News Feature | June 10, 2016

GSK Plans Bioelectronic Implant Human Trials By 2017

By Jof Enriquez,
Follow me on Twitter @jofenriq


British pharmaceutical company GlaxoSmithKline (GSK) is planning initial human trials for bioelectronic implants next year to advance a nascent field of research it helped pioneer, with hopes of making it a viable business alongside its struggling traditional drug offerings.

GSK researchers have been looking into bioelectronics (also known as electroceuticals) since 2011. In 2013, the company funded an initial group of 40 scientists under a dedicated bioelectronics R&D program, and announced a $1M Innovation Prize for anyone who could create miniaturized, fully implantable devices that can read, write, and block the body’s electrical signals to treat disease. GSK has also put up the $50-million Action Potential Venture Capital fund to support more than 50 labs and startups that research and develop bioelectronic devices.

While GSK is the only big pharmaceutical company working on bioelectronics, the company hopes that these will eventually become a profitable new class of medicines apart from its traditional drugs, many of which are facing increased competition from generic manufacturers as patent protection expires. In particular, GSK's blockbuster asthma drug Advair has suffered a decline in sales since GSK lost patent protection in 2010.

The company currently is testing early prototypes of pill-sized bioelectronic implants in rats, but is already planning to initiate human trials for three major chronic diseases next year using third-party devices, reports Bloomberg. The company is said to preparing its own implant for market launch sometime in 2019.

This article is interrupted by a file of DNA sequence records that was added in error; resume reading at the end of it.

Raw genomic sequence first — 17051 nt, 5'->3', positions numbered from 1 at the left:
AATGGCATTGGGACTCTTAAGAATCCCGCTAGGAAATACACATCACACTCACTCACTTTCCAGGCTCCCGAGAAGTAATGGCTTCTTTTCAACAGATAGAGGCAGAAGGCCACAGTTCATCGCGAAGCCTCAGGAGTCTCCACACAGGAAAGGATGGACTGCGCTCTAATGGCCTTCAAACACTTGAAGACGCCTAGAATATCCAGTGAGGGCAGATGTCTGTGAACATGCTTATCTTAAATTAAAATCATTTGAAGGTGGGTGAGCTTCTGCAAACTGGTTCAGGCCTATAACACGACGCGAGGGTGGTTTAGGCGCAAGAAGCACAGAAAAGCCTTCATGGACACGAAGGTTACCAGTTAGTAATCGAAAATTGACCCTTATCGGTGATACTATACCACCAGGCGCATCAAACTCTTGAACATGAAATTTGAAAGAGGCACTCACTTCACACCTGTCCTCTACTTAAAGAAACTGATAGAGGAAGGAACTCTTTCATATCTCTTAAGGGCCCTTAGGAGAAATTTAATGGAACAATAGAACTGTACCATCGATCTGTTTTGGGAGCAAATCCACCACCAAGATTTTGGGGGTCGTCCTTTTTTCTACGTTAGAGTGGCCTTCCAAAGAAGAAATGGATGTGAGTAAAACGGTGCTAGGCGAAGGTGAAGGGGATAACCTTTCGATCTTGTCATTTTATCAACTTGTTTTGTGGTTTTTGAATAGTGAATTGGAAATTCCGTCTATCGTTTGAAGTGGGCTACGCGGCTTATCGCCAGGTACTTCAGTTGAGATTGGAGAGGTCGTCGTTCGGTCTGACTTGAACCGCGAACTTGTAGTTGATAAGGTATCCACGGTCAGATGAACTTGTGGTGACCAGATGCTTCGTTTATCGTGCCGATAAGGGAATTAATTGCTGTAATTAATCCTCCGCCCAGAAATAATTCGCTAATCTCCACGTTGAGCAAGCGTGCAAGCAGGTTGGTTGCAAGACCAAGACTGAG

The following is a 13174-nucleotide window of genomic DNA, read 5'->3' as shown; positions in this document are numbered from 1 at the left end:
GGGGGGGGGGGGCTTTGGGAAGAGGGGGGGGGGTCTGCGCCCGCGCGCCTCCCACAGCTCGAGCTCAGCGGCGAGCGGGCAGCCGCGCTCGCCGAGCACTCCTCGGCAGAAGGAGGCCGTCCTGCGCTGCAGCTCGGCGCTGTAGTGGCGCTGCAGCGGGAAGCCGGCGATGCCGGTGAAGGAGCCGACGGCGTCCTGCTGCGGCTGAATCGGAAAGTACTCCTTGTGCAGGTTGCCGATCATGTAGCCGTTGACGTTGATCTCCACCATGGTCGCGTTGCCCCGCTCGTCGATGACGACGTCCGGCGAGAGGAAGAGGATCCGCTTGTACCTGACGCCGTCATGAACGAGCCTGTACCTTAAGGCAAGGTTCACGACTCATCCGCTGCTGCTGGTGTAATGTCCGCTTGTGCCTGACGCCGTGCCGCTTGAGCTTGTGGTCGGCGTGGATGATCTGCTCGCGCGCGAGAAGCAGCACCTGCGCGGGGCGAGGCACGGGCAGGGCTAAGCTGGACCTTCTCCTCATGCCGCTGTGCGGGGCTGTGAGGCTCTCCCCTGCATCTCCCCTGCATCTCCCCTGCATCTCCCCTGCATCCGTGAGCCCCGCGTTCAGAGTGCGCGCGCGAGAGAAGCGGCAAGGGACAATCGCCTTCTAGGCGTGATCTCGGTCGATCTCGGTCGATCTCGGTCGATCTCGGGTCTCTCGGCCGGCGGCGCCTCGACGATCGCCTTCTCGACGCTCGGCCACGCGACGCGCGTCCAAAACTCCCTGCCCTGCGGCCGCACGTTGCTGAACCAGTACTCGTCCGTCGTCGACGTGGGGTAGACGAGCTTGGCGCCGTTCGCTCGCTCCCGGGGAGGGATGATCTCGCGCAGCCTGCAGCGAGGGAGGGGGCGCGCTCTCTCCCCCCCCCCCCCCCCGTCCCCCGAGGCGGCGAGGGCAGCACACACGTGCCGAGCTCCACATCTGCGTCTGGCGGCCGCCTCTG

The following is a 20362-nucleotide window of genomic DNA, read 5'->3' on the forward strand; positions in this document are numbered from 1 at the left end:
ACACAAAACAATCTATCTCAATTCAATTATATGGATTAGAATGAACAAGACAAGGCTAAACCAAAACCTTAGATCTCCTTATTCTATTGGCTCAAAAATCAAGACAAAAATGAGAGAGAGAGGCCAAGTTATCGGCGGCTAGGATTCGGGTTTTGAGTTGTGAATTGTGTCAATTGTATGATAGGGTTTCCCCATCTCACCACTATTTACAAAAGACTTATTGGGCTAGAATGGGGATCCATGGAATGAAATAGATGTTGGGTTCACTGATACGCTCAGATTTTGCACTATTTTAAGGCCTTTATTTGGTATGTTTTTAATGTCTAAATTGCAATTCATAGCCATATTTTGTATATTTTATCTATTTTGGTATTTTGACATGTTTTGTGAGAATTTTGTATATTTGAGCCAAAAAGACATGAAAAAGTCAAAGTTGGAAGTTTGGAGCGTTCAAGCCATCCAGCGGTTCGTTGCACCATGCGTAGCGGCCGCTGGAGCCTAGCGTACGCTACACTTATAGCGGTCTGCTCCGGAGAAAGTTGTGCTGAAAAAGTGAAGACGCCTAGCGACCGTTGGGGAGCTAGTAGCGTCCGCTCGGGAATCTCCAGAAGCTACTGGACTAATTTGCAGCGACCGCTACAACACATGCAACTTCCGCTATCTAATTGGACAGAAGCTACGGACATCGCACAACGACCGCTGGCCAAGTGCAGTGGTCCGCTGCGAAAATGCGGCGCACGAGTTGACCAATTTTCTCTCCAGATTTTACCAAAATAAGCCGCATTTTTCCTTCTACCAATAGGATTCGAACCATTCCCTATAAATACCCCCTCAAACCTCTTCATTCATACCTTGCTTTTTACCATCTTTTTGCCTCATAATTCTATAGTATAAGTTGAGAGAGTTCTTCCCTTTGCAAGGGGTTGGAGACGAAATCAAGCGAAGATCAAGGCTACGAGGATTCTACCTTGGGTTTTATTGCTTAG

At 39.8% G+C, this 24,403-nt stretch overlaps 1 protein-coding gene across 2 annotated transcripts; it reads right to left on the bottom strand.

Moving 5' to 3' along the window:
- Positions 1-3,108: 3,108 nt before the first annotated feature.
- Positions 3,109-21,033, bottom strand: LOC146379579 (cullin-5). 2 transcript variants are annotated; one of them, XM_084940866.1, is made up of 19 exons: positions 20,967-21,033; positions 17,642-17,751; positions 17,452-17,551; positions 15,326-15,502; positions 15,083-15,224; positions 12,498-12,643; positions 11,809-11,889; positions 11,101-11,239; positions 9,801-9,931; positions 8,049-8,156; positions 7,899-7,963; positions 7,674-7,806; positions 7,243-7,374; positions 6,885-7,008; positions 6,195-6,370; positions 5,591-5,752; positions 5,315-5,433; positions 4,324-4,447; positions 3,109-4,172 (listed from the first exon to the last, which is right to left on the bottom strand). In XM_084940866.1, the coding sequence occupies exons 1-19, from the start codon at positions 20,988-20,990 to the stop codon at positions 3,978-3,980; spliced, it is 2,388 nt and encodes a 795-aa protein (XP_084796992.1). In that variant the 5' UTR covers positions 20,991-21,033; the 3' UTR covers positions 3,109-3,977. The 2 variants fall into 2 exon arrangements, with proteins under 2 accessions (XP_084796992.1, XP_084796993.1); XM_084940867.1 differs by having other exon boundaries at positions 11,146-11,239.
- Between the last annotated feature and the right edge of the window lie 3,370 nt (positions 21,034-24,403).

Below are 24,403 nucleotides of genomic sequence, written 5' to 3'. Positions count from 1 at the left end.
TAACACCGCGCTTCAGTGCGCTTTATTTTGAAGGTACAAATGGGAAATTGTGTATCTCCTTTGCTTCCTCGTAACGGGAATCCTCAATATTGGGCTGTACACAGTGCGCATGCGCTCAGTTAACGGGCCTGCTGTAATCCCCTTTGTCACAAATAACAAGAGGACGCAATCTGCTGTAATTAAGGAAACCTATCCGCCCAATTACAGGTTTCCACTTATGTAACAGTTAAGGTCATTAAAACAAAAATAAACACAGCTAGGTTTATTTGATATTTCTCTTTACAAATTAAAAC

Bloomberg said GSK won't specify the diseases selected for trials, but mentions that arthritis and diabetes could be included. GSK Vaccines Chairman Moncef Slaoui told IEEE Spectrum recently that at least one autoimmune disorder and one metabolic disease would be included for clinical studies.

Early this year, GSK announced a partnership with Belgian startup Nuviant Medical to research bioelectronic medicine. There was also a reported deal in the works with Qualcomm to develop new medical technology, which could involve bioelectronics.

Per Bloomberg, GSK researchers working at an R&D center north of London are developing implants the size of a grain of rice that attaches to nerve bundles in the peripheral nervous system.

“You piggyback on the circuits that are there,” said Kris Famm, who leads the bioelectronics R&D unit, according to the news outlet. “These cables go to and from all our organs. They’re there to control our physiology.”

The implant blocks or alters the impulses that pass through individual nerve fibers to control symptoms of disease, such as asthma or even cancer. Famm told Bloomberg that, theoretically, different implants could be "repurposed for many different diseases with only slight tweaks to their firing patterns."

Famm and other researchers know it won't be easy, though. Electrical pulses’ precise wavelength and frequency matter immensely, and they may need to be tweaked moment by moment to achieve the desired effect in the target organ. Incorrect controls could also lead to adverse effects, although researchers claim the implants pose less risk compared to drugs' systemic effects.

According to the report, additional challenges facing bioelectronics researchers include: the need for small power sources that can last decades; computers within the implants capable of reading and analyzing biological signals and adjusting output; and materials that won’t degrade over time or harm fragile nerves.